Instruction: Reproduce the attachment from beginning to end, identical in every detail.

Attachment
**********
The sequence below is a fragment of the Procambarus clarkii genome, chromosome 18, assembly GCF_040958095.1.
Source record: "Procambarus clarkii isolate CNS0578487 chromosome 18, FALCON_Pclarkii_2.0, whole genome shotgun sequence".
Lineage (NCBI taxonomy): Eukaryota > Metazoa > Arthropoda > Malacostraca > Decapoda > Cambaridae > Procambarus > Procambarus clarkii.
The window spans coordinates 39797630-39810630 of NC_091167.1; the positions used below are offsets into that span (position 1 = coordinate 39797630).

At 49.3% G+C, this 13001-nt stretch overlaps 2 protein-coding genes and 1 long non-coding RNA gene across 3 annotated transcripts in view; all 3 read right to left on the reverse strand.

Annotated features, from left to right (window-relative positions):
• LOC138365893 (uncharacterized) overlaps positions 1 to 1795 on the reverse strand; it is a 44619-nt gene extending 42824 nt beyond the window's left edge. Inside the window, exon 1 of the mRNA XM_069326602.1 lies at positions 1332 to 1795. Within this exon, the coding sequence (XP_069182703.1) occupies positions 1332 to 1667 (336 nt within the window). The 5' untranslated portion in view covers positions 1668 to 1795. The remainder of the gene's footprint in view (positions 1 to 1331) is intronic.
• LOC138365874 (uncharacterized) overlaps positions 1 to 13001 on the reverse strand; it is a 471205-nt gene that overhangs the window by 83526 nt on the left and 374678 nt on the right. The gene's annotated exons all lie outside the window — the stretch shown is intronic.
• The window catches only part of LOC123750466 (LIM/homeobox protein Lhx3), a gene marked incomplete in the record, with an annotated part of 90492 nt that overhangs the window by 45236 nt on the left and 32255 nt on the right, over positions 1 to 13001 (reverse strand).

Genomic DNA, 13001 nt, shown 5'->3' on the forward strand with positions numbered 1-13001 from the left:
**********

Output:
The sequence below is a fragment of the Procambarus clarkii genome, chromosome 18, assembly GCF_040958095.1.
Source record: "Procambarus clarkii isolate CNS0578487 chromosome 18, FALCON_Pclarkii_2.0, whole genome shotgun sequence".
Lineage (NCBI taxonomy): Eukaryota > Metazoa > Arthropoda > Malacostraca > Decapoda > Cambaridae > Procambarus > Procambarus clarkii.
The window spans coordinates 39797630-39810630 of NC_091167.1; the positions used below are offsets into that span (position 1 = coordinate 39797630).

At 49.3% G+C, this 13001-nt stretch overlaps 2 protein-coding genes and 1 long non-coding RNA gene across 3 annotated transcripts in view; all 3 read right to left on the reverse strand.

Annotated features, from left to right (window-relative positions):
• LOC138365893 (uncharacterized) overlaps positions 1 to 1795 on the reverse strand; it is a 44619-nt gene extending 42824 nt beyond the window's left edge. Inside the window, exon 1 of the mRNA XM_069326602.1 lies at positions 1332 to 1795. Within this exon, the coding sequence (XP_069182703.1) occupies positions 1332 to 1667 (336 nt within the window). The 5' untranslated portion in view covers positions 1668 to 1795. The remainder of the gene's footprint in view (positions 1 to 1331) is intronic.
• LOC138365874 (uncharacterized) overlaps positions 1 to 13001 on the reverse strand; it is a 471205-nt gene that overhangs the window by 83526 nt on the left and 374678 nt on the right. The gene's annotated exons all lie outside the window — the stretch shown is intronic.
• The window catches only part of LOC123750466 (LIM/homeobox protein Lhx3), a gene marked incomplete in the record, with an annotated part of 90492 nt that overhangs the window by 45236 nt on the left and 32255 nt on the right, over positions 1 to 13001 (reverse strand).

Genomic DNA, 13001 nt, shown 5'->3' on the forward strand with positions numbered 1-13001 from the left: